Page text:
Ten year old Auggie Pullman was born with a facial deformity. Even after years of surgeries, he still receives stares and gets pointed at in public. Auggie has been homeschooled until his parents decide to send him to middle school at Beecher Prep. Middle school is already a tumultuous time in a kid’s life, so everyone is a little on edge (including Auggie) to see how Auggie will fit in at his new school and how the other kids will react to him. Wonder is the story of Auggie’s fifth grade year, told through both his voice and the voices of those around him.
It’s hard not to like Auggie and Wonder. This isn’t your stereotypical book about bullying or appreciating differences. Palacio pulls together multi-dimensional characters, fresh dialog, and a healthy dose of emotion to script a powerful story for all ages. Though I’ve seen many adults lauding this book, I really think the real power here lies in the use in the classroom. The story is short enough for reading in a teacher’s jam-packed curriculum, and the multiple viewpoints will allow students to examine their own biases and behaviors. Teachers could also utilize the precepts activities that Auggie’e language arts teacher uses — what more can you ask for than a built in lesson plan?
My one complaint about the story is that Auggie is a little too perfect. I know there are lots of ten year old boys who are super kids and make your heart melt, but I know many more ten year old boys who are just that: ten year old boys. They make mistakes, have bad habits, and don’t always do the right thing. Auggie is just a little too heart-warming and too angelic. He can do no wrong! That being said, this is a book for kids, so I can see why Palacio kept things simple.
Notes on the audio book: The audio book was interesting. The voice of Auggie was played by a woman, who raspy-fied her voice to sound like a pre-pubescent boy. It was an interesting, slightly jarring, choice. In addition, the narrator made Auggie sound more like a third grader in his manner of speech — and those two years make a big difference! She made Auggie sound naive, though he’s not. However, the other narrators for each of the other voices more than made up for this in their awesomeness and I would still recommend the audio to anyone who likes to read in this format.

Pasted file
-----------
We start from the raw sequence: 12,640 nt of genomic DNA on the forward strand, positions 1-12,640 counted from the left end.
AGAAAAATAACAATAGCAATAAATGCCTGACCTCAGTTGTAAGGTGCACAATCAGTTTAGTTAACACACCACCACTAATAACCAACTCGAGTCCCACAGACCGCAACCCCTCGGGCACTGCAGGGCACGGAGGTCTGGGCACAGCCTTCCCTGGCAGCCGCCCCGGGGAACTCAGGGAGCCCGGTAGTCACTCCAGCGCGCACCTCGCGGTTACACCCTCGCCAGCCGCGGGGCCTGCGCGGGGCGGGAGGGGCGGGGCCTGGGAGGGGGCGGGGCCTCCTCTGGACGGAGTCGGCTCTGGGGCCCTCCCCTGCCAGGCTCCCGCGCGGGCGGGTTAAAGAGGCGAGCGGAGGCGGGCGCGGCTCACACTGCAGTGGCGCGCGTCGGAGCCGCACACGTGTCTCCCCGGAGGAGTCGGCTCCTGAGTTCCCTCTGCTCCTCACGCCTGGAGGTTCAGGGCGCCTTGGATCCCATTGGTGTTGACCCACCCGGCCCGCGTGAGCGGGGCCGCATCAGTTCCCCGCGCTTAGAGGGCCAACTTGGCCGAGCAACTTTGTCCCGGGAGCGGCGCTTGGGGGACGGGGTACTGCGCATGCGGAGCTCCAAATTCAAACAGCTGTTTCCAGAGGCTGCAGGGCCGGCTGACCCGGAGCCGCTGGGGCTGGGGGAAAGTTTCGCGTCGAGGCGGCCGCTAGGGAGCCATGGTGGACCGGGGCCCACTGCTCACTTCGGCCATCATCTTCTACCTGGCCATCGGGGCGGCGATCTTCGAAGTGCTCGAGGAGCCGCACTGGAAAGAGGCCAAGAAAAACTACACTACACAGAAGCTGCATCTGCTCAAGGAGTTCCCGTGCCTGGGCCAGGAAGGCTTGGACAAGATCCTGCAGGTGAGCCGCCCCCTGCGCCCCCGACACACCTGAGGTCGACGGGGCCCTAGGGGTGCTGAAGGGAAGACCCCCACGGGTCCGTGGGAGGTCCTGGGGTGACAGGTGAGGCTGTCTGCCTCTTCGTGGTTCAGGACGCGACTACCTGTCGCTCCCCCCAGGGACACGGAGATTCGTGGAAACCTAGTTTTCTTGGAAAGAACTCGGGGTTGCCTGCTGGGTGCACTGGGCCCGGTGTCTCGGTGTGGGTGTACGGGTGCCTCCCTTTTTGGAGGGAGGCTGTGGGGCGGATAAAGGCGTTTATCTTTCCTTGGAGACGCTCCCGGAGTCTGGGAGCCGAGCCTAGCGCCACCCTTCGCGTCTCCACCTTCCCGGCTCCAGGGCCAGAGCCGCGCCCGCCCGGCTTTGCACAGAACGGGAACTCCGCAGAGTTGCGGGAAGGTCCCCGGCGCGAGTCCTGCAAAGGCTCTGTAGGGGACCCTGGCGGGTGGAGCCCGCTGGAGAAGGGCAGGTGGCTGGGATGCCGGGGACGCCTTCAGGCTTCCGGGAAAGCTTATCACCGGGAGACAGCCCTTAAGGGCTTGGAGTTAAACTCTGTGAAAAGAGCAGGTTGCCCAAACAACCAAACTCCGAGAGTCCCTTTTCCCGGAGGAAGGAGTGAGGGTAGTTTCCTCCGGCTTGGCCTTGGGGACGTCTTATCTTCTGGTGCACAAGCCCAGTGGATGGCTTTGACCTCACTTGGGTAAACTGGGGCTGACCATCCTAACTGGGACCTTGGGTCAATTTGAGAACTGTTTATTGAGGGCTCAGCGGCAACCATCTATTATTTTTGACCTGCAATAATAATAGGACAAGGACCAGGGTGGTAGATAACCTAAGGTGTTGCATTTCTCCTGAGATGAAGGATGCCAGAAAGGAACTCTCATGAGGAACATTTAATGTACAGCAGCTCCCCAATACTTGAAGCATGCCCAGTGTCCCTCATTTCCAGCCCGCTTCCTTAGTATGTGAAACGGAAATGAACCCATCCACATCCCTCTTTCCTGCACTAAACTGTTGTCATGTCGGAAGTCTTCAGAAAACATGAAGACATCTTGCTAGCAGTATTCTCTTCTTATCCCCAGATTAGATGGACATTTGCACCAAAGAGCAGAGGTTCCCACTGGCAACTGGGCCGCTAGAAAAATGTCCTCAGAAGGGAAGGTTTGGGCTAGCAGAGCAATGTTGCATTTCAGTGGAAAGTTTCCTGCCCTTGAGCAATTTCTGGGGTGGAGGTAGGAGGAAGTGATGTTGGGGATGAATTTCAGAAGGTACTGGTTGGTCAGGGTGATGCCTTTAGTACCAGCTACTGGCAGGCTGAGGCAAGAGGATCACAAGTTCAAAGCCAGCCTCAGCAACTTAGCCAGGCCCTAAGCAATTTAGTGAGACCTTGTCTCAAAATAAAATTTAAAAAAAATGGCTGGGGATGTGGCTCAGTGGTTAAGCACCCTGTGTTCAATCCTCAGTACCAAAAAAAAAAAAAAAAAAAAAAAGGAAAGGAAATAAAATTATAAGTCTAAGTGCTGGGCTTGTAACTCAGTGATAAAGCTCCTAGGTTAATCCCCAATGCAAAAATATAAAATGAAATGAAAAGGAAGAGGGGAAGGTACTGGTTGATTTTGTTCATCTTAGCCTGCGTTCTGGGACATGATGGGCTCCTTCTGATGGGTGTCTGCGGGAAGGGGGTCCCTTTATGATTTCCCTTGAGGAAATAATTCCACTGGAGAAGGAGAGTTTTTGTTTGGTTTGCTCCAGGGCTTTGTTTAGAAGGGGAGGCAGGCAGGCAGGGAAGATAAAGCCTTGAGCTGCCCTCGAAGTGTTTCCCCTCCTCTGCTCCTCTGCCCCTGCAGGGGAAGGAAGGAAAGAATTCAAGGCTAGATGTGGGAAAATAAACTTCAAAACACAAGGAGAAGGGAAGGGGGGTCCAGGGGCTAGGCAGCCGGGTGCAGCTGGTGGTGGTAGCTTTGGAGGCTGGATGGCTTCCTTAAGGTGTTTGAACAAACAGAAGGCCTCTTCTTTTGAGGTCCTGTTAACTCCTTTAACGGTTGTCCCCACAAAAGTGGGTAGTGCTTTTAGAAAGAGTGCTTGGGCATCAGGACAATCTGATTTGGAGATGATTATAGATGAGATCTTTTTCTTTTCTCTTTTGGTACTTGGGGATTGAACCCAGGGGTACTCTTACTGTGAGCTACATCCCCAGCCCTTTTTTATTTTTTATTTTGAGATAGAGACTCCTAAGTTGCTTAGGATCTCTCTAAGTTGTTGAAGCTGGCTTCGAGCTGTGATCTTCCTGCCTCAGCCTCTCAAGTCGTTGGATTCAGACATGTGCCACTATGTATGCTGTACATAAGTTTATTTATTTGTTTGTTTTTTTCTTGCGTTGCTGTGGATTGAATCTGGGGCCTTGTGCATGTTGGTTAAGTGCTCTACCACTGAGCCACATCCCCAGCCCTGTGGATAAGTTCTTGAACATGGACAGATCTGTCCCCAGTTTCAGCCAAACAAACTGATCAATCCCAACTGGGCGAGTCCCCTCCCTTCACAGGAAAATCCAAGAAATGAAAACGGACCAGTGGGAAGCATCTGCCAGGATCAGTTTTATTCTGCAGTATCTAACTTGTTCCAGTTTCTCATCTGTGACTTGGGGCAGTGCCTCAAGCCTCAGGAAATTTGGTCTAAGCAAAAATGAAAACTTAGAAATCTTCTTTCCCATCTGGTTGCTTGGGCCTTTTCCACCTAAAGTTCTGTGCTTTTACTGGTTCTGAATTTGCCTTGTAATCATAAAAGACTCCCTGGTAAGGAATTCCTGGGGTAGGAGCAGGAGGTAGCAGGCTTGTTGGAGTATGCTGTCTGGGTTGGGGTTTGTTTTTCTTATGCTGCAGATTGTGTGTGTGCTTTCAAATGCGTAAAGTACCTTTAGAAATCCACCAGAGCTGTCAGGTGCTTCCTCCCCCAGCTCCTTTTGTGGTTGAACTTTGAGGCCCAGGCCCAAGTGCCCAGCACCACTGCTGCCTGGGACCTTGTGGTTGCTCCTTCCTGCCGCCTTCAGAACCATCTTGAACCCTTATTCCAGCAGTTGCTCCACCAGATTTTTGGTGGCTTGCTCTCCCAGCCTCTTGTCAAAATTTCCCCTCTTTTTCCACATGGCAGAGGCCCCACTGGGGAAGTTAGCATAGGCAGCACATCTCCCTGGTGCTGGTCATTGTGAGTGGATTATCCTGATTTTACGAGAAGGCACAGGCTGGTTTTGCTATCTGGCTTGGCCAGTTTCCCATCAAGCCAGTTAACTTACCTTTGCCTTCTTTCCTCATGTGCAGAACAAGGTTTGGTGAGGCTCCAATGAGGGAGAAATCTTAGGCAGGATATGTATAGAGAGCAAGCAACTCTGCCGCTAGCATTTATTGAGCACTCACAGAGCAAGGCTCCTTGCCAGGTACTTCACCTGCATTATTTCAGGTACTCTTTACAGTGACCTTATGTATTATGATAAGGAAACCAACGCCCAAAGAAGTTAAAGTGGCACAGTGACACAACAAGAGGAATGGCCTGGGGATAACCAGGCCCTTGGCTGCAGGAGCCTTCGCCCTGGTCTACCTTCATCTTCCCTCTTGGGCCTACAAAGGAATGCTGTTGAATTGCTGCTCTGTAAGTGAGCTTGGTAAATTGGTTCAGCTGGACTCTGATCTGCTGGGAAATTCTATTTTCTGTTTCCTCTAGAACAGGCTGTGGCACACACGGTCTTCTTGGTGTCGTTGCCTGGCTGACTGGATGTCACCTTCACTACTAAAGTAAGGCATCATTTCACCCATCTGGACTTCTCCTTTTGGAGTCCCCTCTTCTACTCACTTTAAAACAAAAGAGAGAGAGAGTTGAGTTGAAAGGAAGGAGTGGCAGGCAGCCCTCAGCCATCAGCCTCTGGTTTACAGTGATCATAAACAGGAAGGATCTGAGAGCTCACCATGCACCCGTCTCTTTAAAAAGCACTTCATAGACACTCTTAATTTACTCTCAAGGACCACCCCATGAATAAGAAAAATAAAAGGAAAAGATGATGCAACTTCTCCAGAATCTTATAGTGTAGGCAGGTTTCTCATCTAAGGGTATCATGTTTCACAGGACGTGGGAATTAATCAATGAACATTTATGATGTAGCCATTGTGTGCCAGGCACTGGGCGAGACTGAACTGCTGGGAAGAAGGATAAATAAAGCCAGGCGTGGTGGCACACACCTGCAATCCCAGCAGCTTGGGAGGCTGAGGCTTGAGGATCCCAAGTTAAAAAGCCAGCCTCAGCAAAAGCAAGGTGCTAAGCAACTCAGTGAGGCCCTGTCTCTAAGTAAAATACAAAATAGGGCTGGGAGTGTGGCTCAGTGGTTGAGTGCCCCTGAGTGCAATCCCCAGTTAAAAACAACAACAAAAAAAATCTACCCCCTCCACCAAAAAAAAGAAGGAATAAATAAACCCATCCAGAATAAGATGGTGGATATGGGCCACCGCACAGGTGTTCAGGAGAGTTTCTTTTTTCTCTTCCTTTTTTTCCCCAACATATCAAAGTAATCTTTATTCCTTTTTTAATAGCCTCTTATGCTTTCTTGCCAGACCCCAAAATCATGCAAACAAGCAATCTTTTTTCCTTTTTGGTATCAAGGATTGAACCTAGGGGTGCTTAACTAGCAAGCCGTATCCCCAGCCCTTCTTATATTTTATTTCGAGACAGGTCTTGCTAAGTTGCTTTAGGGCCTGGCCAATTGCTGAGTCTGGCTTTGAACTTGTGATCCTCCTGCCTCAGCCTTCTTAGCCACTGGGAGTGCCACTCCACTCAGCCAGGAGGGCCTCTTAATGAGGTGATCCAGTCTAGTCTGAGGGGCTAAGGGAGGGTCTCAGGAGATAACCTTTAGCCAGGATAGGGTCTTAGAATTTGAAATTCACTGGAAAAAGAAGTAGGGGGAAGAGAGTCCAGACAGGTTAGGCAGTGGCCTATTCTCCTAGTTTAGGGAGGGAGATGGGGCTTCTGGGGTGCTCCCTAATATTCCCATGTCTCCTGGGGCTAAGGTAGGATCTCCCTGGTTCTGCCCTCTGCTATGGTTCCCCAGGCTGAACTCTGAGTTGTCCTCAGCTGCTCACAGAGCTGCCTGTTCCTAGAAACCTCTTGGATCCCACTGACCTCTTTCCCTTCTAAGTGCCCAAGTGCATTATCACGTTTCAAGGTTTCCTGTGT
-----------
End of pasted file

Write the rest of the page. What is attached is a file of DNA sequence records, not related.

FINAL GRADE: B A good book. Probably not a top ten-er for me, but it’s well-written and I won’t ever forget Auggie. I’m most impressed with how Palacio kept the story interesting and relevant, and a little sassy, to appeal to actual kids. It may not be a book kids pick up on their own, but with a little guidance (reading together, read aloud, classroom reading) I know they’ll love this story.
Assigned reading: Assigned to all upper elementary and middle school teachers! Also assigned to anyone who enjoys good, high quality, non-boring middle grades fiction.
Library recommendations: Put in your elementary school and middle school library, but skip it for high school. I’m thinking this will be most appreciated by kids ages 8-12. Consider introducing it to your teachers and buying it in a class set.
What were you self-conscious about in middle school? (And yes, “everything” is an acceptable answer!)
Top Ten Tuesday is a weekly meme hosted by the bloggers over at the Broke and the Bookish. Book bloggers from all around create lists based on the chosen topics, and post links to the host blog to share our love of books. This week we are talking about the books we constantly recommend. This is almost similar to my favorite books, but represents the books I think others might call a favorite, too. I probably sound a little like a broken record, but here they are:
Top Ten Books I Recommend The Most
1.) Ender’s Game by Orson Scott Card – I love this book because it looks like the kind of sci-fi that might typically turn my friends off, but there is so much surprising amazing in there. I think pretty much everyone can enjoy the story.
2.) Looking for Alaska by John Green – John Green is my homeboy. I should probably walk around recommending The Fault in Our Stars, but I’ll stick with my personal fav of his, Looking For Alaska, as my go-to Green novel of choice.
3.) The Tipping Point by Malcolm Gladwell – I like non-fiction, so if I have a friend who seems non-fiction-y, or who I think needs to start dabbling in the genre, I recommend this.
4.) Thirteen Reasons Why by Jay Asher – It’s such a powerful book.
5.) The Sea of Tranquility by Katja Millay – More recent, but the number of times I’ve recommended it in the past three months has been insane. I usually recommend it as a YA book for people who think YA is not as complex at adult fiction.
6.) Ready Player One by Ernest Cline – Because it’s fun. It’s adventure. It’s a great “can’t put down” kind of book.